Unsurprisingly, given that it was written by a former commercial radio chief and says what most other commercial radio execs have been saying for ages, commercial radio trade body RadioCentre welcomed the review. Calling the report "a visionary blueprint for the future of local radio", the body's CEO, Andrew Harrison, told reporters: "Radio has committed to a very bright future in the digital age. This operational commitment must be supported by a new look regulatory framework that is in step with the realities of running modern media businesses. The replacement of outdated analogue regulation is a critical part of that reform. The proposals set out in the Myers review bring some really visionary thinking, from an experienced radio practitioner, about how to operate and regulate great local services for listeners in the digital age. It is crucial that government and Ofcom now put the report's full proposals quickly into place".

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Talking of smaller local radio stations going out of business, Huddersfield The New Pennine FM is due to go off air today after the company who own it reportedly went into administration. According to Radio Today, the station has been broadcasting back up tapes since yesterday.

The station was formerly owned by The Local Radio Company, who operated it as Home 107.9. It changed its name after a management buy out at the start of last year. It is one of those smaller population stations that Myers was talking about in his review, and seemingly the station's new owners just couldn't make it all add up.

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Bob Dylan says that his international success as a musician is a mystery to him, not least because he says he was influenced by circus performers.

Speaking to Bill Flanagan on, Dylan explained: "People have different emotional levels. Especially when you're young. Back then I guess most of my influences could be thought of as eccentric. Mass media had no overwhelming reach so I was drawn to the traveling performers passing through. The side show performers - bluegrass singers, the black cowboy with chaps and a lariat doing rope tricks. Miss Europe, Quasimodo, the Bearded Lady, the half-man half-woman, the deformed and the bent, Atlas The Dwarf, the fire-eaters, the teachers and preachers, the blues singers. I remember it like it was yesterday. I got close to some of these people. I learned about dignity from them. Freedom too. Civil rights, human rights. How to stay within yourself. Most others were into the rides like the tilt-a-whirl and the rollercoaster. To me that was the nightmare. All the giddiness. The artificiality of it. The sledgehammer of life. It didn't make sense or seem real. The stuff off the main road was where force of reality was. At least it struck me that way. When I left home those feelings didn't change".

Asked to comment on the fact that he's sold millions of records despite these interesting influences, he responded: "Yeah I know. It's a mystery to me too".

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Billy Ray Cyrus is cross with Jamie Foxx about a recent rant he did on the radio about Billy Ray's daughter Miley Cyrus.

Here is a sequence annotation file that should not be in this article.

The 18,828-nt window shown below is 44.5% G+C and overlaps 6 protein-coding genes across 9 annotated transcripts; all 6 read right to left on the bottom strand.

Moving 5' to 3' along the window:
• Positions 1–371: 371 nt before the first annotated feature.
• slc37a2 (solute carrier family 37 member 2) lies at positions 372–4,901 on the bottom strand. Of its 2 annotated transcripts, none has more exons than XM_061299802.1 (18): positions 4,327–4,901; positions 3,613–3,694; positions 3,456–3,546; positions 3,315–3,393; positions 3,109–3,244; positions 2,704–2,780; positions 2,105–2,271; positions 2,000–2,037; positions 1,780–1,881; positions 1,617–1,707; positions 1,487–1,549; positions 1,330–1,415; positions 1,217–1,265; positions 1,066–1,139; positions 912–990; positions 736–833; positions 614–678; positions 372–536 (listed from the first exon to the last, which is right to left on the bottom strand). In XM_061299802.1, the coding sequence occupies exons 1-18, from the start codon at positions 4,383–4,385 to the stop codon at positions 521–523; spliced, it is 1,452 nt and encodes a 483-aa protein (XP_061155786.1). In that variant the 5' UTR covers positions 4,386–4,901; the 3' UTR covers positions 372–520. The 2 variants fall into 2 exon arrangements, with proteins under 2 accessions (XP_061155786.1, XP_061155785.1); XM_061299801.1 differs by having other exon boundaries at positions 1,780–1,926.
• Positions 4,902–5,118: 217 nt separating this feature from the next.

Via his 'Foxxhole' show, the actor advised the sixteen year old star to "get a gum transplant... make a sex tape... do some heroin... and become a lesbian", fuelled by a conversation with a caller to the show, who complained about Miley's previously reported dig at Radiohead after the band refused to meet with her at this year's Grammy Awards.

Now Billy Ray has said on 'The Bonnie Hunt Show': "It was hurtful. There wasn't nothing funny about it. And, quite frankly, I think if I said those things about his daughter, he might not find it so comedic."

Foxx has already apologised, saying: "I didn't mean it maliciously... I'll call you. I got a daughter too, so I completely understand".

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John McClure of Reverend And The Makers fame has said that Simon Cowell isn't very nice. In fact, he has said that he's Satan. And The Devil. In fact, why don't I just let McClure tell you himself:

"Simon Cowell is Satan. He's the devil. I'd like to tie him to an anchor and drop him in the ocean... I've never met the guy and I have no desire to see that prick. He's a complete dick. He'll build people up and tell them they are the next big thing and then play the tambourine in the background just to make a bit of money... The winner of his shows just meets certain criteria. He'll never find anyone with soul though because you can't buy that. The bubble will burst eventually. Cowell will be gone soon. He'll just flee to America and look increasingly orange".

Make up your own final sentence including the words "here endeth the lesson".

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Samantha Ronson has said that she bears no ill will towards her ex girlfriend Lindsay Lohan, despite rumours to the contrary. The couple split earlier this month, and since then there have been allegations that Ronson had been unfaithful, and later that she had sought a restraining order against her ex.

Ronson told People: "I don't talk about my personal life, but I will say that any rumours that I hate Lindsay are false. She's an amazing girl, and I wish her all the best. It's not that dramatic".